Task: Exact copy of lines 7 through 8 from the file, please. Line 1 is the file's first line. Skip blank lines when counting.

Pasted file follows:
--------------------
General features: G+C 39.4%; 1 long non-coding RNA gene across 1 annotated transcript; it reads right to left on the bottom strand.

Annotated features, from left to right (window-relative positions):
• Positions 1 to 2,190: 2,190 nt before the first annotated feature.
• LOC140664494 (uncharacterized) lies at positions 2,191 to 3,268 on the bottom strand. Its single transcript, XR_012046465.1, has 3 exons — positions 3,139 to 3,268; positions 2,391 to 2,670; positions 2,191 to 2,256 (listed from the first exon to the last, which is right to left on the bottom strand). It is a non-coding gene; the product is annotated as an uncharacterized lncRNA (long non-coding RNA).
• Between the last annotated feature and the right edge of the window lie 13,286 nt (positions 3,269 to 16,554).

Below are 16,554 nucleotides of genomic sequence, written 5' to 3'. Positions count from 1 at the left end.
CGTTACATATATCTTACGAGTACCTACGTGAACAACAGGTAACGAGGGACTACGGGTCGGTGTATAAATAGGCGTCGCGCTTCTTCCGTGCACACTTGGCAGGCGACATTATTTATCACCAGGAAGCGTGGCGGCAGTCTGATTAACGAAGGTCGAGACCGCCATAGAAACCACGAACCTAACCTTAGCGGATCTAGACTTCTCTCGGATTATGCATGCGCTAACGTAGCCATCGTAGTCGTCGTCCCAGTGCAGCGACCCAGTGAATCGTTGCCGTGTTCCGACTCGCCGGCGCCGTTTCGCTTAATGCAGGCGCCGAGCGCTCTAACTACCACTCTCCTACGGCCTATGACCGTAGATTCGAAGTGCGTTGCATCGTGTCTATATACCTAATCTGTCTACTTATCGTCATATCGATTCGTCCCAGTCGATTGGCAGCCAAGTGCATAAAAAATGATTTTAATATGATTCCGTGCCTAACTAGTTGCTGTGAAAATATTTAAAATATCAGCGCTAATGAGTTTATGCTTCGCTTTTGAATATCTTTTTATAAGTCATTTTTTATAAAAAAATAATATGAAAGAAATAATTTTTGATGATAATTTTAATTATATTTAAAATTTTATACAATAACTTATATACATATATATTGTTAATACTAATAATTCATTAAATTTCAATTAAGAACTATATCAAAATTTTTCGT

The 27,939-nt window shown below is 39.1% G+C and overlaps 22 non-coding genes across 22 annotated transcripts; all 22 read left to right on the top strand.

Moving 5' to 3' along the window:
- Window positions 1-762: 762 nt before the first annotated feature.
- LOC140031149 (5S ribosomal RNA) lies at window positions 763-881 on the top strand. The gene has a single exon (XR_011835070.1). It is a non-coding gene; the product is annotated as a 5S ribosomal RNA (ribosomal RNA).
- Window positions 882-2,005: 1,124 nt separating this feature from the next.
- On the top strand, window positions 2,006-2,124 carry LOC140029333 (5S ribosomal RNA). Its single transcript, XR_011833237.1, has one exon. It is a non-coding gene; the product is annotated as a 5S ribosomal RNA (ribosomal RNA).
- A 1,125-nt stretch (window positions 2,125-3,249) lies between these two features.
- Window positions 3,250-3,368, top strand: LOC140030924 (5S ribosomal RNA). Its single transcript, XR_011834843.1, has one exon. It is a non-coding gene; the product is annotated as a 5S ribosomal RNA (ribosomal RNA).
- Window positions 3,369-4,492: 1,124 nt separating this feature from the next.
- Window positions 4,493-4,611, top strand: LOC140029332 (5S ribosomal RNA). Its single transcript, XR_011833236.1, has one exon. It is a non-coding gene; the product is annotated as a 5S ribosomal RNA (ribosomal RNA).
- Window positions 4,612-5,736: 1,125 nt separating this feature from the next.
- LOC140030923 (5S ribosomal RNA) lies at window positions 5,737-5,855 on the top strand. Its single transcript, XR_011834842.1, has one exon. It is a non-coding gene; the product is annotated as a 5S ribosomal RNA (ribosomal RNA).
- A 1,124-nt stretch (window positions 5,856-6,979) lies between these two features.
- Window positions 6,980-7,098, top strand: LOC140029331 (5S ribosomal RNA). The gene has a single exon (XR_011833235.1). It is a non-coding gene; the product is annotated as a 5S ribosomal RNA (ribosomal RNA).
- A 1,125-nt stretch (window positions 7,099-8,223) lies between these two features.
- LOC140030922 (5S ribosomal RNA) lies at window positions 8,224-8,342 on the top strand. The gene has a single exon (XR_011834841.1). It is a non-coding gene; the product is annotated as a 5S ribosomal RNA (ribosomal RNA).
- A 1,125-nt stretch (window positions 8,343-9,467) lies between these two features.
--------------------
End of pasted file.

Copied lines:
CGTTACATATATCTTACGAGTACCTACGTGAACAACAGGTAACGAGGGACTACGGGTCGGTGTATAAATAGGCGTCGCGCTTCTTCCGTGCACACTTGGCAGGCGACATTATTTATCACCAGGAAGCGTGGCGGCAGTCTGATTAACGAAGGTCGAGACCGCCATAGAAACCACGAACCTAACCTTAGCGGATCTAGACTTCTCTCGGATTATGCATGCGCTAACGTAGCCATCGTAGTCGTCGTCCCAGTGCAGCGACCCAGTGAATCGTTGCCGTGTTCCGACTCGCCGGCGCCGTTTCGCTTAATGCAGGCGCCGAGCGCTCTAACTACCACTCTCCTACGGCCTATGACCGTAGATTCGAAGTGCGTTGCATCGTGTCTATATACCTAATCTGTCTACTTATCGTCATATCGATTCGTCCCAGTCGATTGGCAGCCAAGTGCATAAAAAATGATTTTAATATGATTCCGTGCCTAACTAGTTGCTGTGAAAATATTTAAAATATCAGCGCTAATGAGTTTATGCTTCGCTTTTGAATATCTTTTTATAAGTCATTTTTTATAAAAAAATAATATGAAAGAAATAATTTTTGATGATAATTTTAATTATATTTAAAATTTTATACAATAACTTATATACATATATATTGTTAATACTAATAATTCATTAAATTTCAATTAAGAACTATATCAAAATTTTTCGT

The 27,939-nt window shown below is 39.1% G+C and overlaps 22 non-coding genes across 22 annotated transcripts; all 22 read left to right on the top strand.